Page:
The situational leadership theory traces its origin in 1969 when Ken Blanchard and Paul Hersey published a book under the title: Management of Organizational Behavior (Mujtaba & Sungkhawan, 2009). In this book, Blanchard and Hersey argued that different approaches to leadership should be used in different contexts. They identified two variables influencing leadership: maturity of followers and leadership style. Additionally, this book identified relationship behavior and task behavior as the core determinants of leadership style. Relationship behavior entails how people engage in interactions with a view to achieve a specific goal. In contrast, task behavior entails the specific details of the actions that followers must take to complete a particular task.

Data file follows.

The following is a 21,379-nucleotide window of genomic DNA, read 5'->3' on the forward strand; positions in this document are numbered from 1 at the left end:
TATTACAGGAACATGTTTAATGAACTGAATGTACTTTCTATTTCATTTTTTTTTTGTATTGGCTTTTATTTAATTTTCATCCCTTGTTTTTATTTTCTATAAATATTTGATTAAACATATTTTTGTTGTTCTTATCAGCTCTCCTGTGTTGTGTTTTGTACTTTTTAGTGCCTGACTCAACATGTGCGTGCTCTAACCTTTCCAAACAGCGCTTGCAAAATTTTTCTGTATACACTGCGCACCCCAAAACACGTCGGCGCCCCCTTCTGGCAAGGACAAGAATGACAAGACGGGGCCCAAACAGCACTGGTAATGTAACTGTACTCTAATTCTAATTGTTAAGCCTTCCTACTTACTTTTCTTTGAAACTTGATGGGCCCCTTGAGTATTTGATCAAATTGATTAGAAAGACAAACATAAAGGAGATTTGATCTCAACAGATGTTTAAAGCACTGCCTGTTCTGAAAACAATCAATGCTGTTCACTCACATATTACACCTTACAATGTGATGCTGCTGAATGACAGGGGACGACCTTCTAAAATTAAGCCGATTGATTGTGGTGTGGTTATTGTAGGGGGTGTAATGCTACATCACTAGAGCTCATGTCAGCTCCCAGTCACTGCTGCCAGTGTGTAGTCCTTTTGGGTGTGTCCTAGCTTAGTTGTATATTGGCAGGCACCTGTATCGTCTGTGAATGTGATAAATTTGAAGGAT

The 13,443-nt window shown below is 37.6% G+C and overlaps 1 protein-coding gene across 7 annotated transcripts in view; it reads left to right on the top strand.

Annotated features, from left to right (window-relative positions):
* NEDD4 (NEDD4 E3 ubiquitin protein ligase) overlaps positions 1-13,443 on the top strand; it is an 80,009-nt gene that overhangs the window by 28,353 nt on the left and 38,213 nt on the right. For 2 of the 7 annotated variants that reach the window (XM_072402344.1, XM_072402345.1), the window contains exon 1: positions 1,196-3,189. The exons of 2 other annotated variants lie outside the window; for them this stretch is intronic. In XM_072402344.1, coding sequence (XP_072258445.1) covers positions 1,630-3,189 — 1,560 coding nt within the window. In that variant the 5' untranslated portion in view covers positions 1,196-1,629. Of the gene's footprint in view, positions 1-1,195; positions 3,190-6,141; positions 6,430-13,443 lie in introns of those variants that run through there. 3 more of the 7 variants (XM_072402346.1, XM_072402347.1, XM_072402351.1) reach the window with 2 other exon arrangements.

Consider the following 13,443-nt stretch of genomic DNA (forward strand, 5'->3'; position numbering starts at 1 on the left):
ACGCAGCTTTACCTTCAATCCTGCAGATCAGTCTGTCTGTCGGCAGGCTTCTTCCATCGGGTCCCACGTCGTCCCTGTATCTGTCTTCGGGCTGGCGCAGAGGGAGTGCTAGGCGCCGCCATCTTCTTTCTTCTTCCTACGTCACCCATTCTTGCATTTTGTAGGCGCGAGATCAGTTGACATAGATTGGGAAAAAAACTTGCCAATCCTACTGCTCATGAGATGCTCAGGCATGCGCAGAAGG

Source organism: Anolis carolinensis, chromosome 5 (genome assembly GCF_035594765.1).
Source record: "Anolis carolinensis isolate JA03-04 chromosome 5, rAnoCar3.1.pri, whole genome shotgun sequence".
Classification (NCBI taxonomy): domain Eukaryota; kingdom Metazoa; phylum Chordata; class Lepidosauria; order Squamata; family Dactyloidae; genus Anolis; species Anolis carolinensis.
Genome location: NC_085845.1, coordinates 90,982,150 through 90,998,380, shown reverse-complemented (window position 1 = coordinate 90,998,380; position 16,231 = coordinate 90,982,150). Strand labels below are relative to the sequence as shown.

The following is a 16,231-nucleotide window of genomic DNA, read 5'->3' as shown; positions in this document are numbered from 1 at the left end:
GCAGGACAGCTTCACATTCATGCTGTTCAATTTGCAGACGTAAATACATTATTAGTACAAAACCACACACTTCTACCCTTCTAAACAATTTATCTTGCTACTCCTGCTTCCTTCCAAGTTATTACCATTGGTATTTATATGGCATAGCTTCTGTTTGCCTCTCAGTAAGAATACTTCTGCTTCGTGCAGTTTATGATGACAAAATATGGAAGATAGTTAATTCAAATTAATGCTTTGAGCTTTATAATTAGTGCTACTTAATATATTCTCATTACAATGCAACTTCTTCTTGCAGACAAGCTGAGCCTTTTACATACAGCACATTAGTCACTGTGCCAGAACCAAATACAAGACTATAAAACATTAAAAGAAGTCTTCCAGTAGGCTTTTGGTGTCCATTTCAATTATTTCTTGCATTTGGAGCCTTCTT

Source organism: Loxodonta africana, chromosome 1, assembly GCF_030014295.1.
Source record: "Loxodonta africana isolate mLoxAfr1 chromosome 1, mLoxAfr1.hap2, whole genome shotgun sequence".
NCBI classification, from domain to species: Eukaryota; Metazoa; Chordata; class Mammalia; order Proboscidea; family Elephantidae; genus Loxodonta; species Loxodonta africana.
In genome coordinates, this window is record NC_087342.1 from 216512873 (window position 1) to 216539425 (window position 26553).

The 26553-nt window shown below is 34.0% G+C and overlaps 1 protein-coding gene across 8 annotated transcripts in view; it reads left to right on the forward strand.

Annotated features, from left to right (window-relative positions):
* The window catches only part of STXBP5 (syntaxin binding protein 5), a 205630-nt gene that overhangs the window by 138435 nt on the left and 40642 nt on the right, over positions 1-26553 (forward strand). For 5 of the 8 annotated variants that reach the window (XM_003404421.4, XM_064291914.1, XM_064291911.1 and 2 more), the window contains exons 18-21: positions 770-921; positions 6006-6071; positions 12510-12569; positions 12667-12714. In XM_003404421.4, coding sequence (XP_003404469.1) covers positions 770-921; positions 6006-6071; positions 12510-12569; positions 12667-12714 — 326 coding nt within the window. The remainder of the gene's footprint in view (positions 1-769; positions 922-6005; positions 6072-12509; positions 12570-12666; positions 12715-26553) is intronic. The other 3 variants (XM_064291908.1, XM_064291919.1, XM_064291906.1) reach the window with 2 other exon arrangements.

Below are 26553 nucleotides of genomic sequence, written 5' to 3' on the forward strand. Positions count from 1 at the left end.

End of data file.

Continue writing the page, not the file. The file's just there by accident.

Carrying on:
In its formative stages, the situational leadership theory was anchored on four categories of behavior based on the interplay of relationship behavior and task behavior (Mujtaba & Sungkhawan, 2009). The first type of behavior requires the leader to direct his followers in terms of the actions that they should take. In this regard, the leader seeks to promote the ideal task behavior in terms of what, how, and when followers should perform a specific task. The second type of behavior also focuses primarily on on-task behavior, only that the leader accepts a certain degree of communication from his followers. This means that some aspects of relationship behavior are introduced into the leadership style. The objective is to make them feel that they are an integral part of the organization’s mission. The third type of behavior is similar to the second type only that the leader creates some room for shared decision-making. In this way, the balance shifts from task behavior and moves towards relationship behavior. The last type of behavior entails delegating, whereby the leader is only interested in progress towards the achievement of a specific goal. Followers not only contribute to the process of performing the task, but they also take responsibility for the whole mission. At this stage, the leadership style focuses primarily on relationship behavior.